Today we prove the Valiant-Vazirani theorem.
Theorem 1 (Valiant-Vazirani) Suppose there is a polynomial time algorithm that on input a CNF formula having exactly one satisfying assignment finds that assignment. (We make no assumption on the behaviour of the algorithm on other inputs.) Then .
1. The Valiant-Vazirani Theorem
As discussed in the last lecture, our approach is the following: given a satisfiable formula and a number such that has roughly satisfying assignments, we pick a random hash function from a family of pairwise independent hash functions, and we construct a formula which is equivalent to . With constant probability, has precisely one satisfying assignment, and so we can pass it to our hypothetical algorithm, which finds a satisfying assignment for and hence a satisfying assignment for .
If we are only given , we can try all possible values of between and (where is the number of variables in ), and run the above procedure for each . When the correct value of is chosen, we have a constant probability of finding a satisfying assignment for .
Once we have a randomized algorithm that, given a satisfiable formula, finds a satisfying assignment with constant probability, we have an algorithm for 3SAT: run the assignment-finding algorithm, accept if it finds a satisfying assignment and reject otherwise. The existence of an algorithm for 3SAT implies that because is closed under many-to-one reductions, and so because we have by definition.
The main calculation that we need to perform is to show that if we have a set of size roughly , and we hash its elements pairwise independently to , then there is a constant probability that exactly one element is hashed to .
Lemma 2 Let be a set such that and let be a family of pairwise independent hash functions of the form . Then if we pick at random from , there is a constant probability that there is a unique element such that . Precisely,
Proof: Let us fix an element . We want to compute the probability that is the unique element of mapped into by . Clearly,
and we know that
The difficult part is to estimate the other probability. First, we write
And then observe that
Notice how we used the fact that the value of is independent of the value of when .
Putting everything together, we have
To conclude the argument, we observe that the probability that there is a unique element of mapped into is given by the sum over of the probability that is the unique element mapped into (all this events are disjoint, so the probability of their union is the sum of the probabilities). The probability of a unique element mapped into is then at least .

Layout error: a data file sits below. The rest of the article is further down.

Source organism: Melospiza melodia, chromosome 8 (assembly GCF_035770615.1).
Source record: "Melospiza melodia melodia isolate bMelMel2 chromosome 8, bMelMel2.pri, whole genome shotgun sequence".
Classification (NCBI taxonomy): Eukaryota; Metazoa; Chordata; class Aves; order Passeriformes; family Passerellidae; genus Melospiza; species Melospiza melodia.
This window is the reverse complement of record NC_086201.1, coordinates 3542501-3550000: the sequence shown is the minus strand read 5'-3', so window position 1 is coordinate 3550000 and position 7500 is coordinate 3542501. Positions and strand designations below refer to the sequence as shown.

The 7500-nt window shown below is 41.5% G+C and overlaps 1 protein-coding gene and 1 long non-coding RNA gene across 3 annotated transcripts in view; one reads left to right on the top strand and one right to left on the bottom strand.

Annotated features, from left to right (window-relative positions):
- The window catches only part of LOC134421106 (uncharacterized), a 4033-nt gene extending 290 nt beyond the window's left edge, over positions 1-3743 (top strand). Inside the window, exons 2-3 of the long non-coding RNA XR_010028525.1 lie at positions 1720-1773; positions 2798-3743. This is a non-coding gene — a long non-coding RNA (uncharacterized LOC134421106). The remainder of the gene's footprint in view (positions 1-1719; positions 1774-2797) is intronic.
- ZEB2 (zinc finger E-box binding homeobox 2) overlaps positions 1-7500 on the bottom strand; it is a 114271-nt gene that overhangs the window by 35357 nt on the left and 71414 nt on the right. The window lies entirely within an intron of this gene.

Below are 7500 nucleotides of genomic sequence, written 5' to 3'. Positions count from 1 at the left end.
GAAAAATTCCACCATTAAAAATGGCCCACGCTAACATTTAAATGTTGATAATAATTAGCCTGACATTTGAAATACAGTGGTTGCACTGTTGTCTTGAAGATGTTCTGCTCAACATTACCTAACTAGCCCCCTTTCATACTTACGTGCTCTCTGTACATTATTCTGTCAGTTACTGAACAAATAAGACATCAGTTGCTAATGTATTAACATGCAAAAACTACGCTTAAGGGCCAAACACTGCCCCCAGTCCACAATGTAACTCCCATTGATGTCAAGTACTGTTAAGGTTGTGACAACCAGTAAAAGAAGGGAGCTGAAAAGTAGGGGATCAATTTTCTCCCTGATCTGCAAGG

- If is unsatisfiable then is unsatisfiable.
- If has at least and less than satifying assignments, then there is a probability at least then the formula has exactly one satisfying assignment.
Proof: Say that is a formula over variables. The algorithm picks at random vectors and bits and produces a formula that is equivalent to the expression . Indeed, there is no compact CNF expression to compute if has a lot of ones, but we can proceed as follows: for each we add auxiliary variables and then write a CNF condition equivalent to . Then is the AND of the clauses in plus all the above expressions for .
By construction, the number of satisfying assignments of is equal to the number of satisfying assignments of such that . If is unsatisfiable, then, for every possible choice of the , is also unsatisfiable.
If has between and assignments, then Lemma 2 implies that with probability at least there is exactly one satisfying assignment for .
We can now prove the Valiant-Vazirani theorem.
Proof: (Of Theorem 1) It is enough to show that, under the assumption of the Theorem, 3SAT has an algorithm.
On input a formula , we construct formulae by using the algorithm of Lemma 3 with parameters . We submit all formulae to the algorithm in the assumption of the Theorem, and accept if the algorithm can find a satisfying assignment for at least one of the formulae. If is unsatisfiable, then all the formulae are always unsatisfiable, and so the algorithm has a probability zero of accepting. If is satisfiable, then for some it has between and satisfying assignments, and there is a probability at least that has exactly one satisfying assignment and that the algorithm accepts. If we repeat the above procedure times, and accept if at least one iteration accepts, then if is unsatisfiable we still have probability zero of accepting, otherwise we have probability at least of accepting, which is more than 1/2 already for .